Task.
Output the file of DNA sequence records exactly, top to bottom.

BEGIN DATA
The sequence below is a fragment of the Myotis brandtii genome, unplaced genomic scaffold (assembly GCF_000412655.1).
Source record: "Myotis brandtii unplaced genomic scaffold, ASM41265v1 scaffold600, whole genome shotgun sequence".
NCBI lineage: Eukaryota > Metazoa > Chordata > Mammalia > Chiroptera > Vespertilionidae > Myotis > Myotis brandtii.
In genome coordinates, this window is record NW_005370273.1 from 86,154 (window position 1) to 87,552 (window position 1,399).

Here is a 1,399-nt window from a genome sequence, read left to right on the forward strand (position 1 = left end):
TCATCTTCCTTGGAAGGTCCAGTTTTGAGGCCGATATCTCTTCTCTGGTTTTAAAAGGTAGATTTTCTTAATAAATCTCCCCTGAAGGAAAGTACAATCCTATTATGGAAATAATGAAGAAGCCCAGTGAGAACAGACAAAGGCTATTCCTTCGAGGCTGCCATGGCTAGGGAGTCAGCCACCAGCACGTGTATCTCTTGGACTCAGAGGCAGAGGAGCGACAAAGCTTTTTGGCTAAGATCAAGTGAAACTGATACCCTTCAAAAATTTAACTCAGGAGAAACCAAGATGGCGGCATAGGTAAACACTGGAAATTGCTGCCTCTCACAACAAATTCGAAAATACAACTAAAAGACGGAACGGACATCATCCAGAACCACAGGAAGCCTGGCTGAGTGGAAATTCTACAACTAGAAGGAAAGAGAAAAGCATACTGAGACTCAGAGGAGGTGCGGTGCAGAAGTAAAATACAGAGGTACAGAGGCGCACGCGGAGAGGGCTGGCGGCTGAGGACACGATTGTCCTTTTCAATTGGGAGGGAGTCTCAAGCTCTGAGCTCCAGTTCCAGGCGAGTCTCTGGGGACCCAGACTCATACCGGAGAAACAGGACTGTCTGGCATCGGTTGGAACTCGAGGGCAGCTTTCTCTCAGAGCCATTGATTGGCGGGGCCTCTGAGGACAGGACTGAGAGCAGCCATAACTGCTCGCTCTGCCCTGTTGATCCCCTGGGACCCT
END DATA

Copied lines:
The sequence below is a fragment of the Myotis brandtii genome, unplaced genomic scaffold (assembly GCF_000412655.1).
Source record: "Myotis brandtii unplaced genomic scaffold, ASM41265v1 scaffold600, whole genome shotgun sequence".
NCBI lineage: Eukaryota > Metazoa > Chordata > Mammalia > Chiroptera > Vespertilionidae > Myotis > Myotis brandtii.
In genome coordinates, this window is record NW_005370273.1 from 86,154 (window position 1) to 87,552 (window position 1,399).

Here is a 1,399-nt window from a genome sequence, read left to right on the forward strand (position 1 = left end):
TCATCTTCCTTGGAAGGTCCAGTTTTGAGGCCGATATCTCTTCTCTGGTTTTAAAAGGTAGATTTTCTTAATAAATCTCCCCTGAAGGAAAGTACAATCCTATTATGGAAATAATGAAGAAGCCCAGTGAGAACAGACAAAGGCTATTCCTTCGAGGCTGCCATGGCTAGGGAGTCAGCCACCAGCACGTGTATCTCTTGGACTCAGAGGCAGAGGAGCGACAAAGCTTTTTGGCTAAGATCAAGTGAAACTGATACCCTTCAAAAATTTAACTCAGGAGAAACCAAGATGGCGGCATAGGTAAACACTGGAAATTGCTGCCTCTCACAACAAATTCGAAAATACAACTAAAAGACGGAACGGACATCATCCAGAACCACAGGAAGCCTGGCTGAGTGGAAATTCTACAACTAGAAGGAAAGAGAAAAGCATACTGAGACTCAGAGGAGGTGCGGTGCAGAAGTAAAATACAGAGGTACAGAGGCGCACGCGGAGAGGGCTGGCGGCTGAGGACACGATTGTCCTTTTCAATTGGGAGGGAGTCTCAAGCTCTGAGCTCCAGTTCCAGGCGAGTCTCTGGGGACCCAGACTCATACCGGAGAAACAGGACTGTCTGGCATCGGTTGGAACTCGAGGGCAGCTTTCTCTCAGAGCCATTGATTGGCGGGGCCTCTGAGGACAGGACTGAGAGCAGCCATAACTGCTCGCTCTGCCCTGTTGATCCCCTGGGACCCT